Spiegelman’s masterwork that finally brought him fame and a special Pulitzer Prize in 1992, Maus, dominates most of the exhibit. Started out as a three-page “bedtime story” in 1972 about his parents’ World War II experiences as concentration camp survivors and personal reconciliation with his upbringing surrounding it and the 13-year odyssey in making the graphic novel – a term he detests as much as the usage of the Holocaust as a cottage industry in certain circles – of his meticulous notes and sketches (even a stuffed mouse as a model), the now iconic “Self-Portrait with Maus Mask” and cover artworks done in pastel crayon and ink and a lithographic graphite sketch “Mom and Me in the Park, 1951 (Maus Revenge),” all give the fullest breadth in doing this epic project is nothing short of remarkable.

Left-right: Cover art and sketches for Maus Volumes I and II; the original 1972 three-page “bedtime story” concept for Maus and artwork for Maus II: And Here Began My Troubles.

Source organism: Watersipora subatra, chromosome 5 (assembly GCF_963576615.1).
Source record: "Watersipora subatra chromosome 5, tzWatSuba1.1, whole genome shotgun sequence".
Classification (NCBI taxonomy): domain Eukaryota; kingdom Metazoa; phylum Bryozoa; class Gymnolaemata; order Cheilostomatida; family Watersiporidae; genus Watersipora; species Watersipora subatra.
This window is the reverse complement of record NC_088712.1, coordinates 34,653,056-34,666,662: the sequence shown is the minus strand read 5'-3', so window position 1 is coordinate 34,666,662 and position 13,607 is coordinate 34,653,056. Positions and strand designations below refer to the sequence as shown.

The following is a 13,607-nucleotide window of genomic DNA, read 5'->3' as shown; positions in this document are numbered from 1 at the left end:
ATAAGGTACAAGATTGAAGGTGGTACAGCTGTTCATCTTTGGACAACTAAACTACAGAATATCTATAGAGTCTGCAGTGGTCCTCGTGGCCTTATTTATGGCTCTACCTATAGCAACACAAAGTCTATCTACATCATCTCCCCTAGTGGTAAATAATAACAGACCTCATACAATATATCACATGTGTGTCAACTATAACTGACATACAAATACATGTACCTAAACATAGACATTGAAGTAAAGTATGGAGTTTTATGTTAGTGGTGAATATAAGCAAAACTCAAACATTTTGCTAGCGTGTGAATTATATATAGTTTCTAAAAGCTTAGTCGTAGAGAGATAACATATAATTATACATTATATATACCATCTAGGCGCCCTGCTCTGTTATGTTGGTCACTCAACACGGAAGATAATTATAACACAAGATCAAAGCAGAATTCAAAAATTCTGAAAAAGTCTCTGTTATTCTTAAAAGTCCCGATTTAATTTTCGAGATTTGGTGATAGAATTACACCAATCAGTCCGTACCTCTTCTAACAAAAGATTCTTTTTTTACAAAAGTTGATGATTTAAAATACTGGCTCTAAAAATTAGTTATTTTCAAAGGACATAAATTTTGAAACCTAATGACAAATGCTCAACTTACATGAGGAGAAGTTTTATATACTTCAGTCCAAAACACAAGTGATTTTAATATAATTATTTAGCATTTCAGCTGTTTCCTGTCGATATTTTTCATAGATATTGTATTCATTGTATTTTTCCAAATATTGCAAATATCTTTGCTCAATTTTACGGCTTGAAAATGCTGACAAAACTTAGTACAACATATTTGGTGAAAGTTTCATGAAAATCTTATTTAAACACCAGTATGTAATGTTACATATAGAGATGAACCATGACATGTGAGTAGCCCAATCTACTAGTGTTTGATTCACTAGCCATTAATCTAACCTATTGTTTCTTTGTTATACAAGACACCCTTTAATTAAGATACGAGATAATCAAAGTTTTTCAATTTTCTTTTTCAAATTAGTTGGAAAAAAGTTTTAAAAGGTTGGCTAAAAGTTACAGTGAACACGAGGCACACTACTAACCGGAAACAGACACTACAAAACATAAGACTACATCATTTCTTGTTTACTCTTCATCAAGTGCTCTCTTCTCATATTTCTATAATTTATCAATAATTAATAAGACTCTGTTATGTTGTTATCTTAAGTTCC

The post-Maus period sections firmly shows how Spiegelman’s not willing to be cubby-holed as “the Holocaust cartoonist” by any means, ranges from his decade-long stint doing covers for The New Yorker, with his stark 1992 Valentine’s Day debut illustration of an interracial kiss between a Hasidic Jew and a African-American woman as his response to the racial rioting of the period done in Gouache and watercolour; some ink and colour comic essays he did for the magazine (his personal analysis on Hitler’s Mein Kamph is an intriguing read), “Abstract Thoughts Is a Warm Puppy, A homage to Charles Schulz” talks about the impact the Peanuts creator had made on postwar cartooning, pop culture and on himself, which includes a personal meeting with Schulz and the insecurities they both shared to The Wild Party, based on the 1928 Joseph Moncure March’s Jazz Age narrative poem, captures all the eroticism with side-by-side studies and scratchboard finals.

Clockwise: “The Forward” from In the Shadow of No Towers; artwork for French experimental author Boris Vian, circa 1980s and “Queenie was a blonde, and her age stood still” final scratchboard art and study in marker and coloured pencil on tracing paper from The Wild Party.